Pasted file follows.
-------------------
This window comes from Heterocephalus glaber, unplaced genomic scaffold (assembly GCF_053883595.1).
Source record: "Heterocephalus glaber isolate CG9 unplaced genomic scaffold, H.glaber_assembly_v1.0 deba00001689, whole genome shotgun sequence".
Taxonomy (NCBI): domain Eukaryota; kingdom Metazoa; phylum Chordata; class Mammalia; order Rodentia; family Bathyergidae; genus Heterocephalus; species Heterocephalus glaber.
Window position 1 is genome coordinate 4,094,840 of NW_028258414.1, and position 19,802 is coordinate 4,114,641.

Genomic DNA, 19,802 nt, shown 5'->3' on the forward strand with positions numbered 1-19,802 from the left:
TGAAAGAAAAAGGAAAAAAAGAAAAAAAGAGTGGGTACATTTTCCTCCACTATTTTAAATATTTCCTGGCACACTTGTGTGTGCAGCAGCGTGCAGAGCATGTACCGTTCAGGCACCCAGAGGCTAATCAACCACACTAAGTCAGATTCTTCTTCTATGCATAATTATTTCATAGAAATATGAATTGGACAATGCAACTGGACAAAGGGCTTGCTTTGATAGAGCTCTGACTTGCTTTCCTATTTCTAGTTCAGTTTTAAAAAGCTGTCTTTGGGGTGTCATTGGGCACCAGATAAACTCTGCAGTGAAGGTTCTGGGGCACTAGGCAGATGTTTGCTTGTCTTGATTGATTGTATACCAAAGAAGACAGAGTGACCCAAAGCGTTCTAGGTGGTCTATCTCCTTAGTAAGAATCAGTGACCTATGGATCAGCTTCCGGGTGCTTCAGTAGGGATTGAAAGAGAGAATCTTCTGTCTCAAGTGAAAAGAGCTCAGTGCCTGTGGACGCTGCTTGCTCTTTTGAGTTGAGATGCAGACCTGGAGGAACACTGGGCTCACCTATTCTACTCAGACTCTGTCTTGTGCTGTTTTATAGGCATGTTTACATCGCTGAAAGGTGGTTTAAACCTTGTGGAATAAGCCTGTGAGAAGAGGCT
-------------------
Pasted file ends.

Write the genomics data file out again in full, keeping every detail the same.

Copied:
This window comes from Heterocephalus glaber, unplaced genomic scaffold (assembly GCF_053883595.1).
Source record: "Heterocephalus glaber isolate CG9 unplaced genomic scaffold, H.glaber_assembly_v1.0 deba00001689, whole genome shotgun sequence".
Taxonomy (NCBI): domain Eukaryota; kingdom Metazoa; phylum Chordata; class Mammalia; order Rodentia; family Bathyergidae; genus Heterocephalus; species Heterocephalus glaber.
Window position 1 is genome coordinate 4,094,840 of NW_028258414.1, and position 19,802 is coordinate 4,114,641.

Genomic DNA, 19,802 nt, shown 5'->3' on the forward strand with positions numbered 1-19,802 from the left:
TGAAAGAAAAAGGAAAAAAAGAAAAAAAGAGTGGGTACATTTTCCTCCACTATTTTAAATATTTCCTGGCACACTTGTGTGTGCAGCAGCGTGCAGAGCATGTACCGTTCAGGCACCCAGAGGCTAATCAACCACACTAAGTCAGATTCTTCTTCTATGCATAATTATTTCATAGAAATATGAATTGGACAATGCAACTGGACAAAGGGCTTGCTTTGATAGAGCTCTGACTTGCTTTCCTATTTCTAGTTCAGTTTTAAAAAGCTGTCTTTGGGGTGTCATTGGGCACCAGATAAACTCTGCAGTGAAGGTTCTGGGGCACTAGGCAGATGTTTGCTTGTCTTGATTGATTGTATACCAAAGAAGACAGAGTGACCCAAAGCGTTCTAGGTGGTCTATCTCCTTAGTAAGAATCAGTGACCTATGGATCAGCTTCCGGGTGCTTCAGTAGGGATTGAAAGAGAGAATCTTCTGTCTCAAGTGAAAAGAGCTCAGTGCCTGTGGACGCTGCTTGCTCTTTTGAGTTGAGATGCAGACCTGGAGGAACACTGGGCTCACCTATTCTACTCAGACTCTGTCTTGTGCTGTTTTATAGGCATGTTTACATCGCTGAAAGGTGGTTTAAACCTTGTGGAATAAGCCTGTGAGAAGAGGCT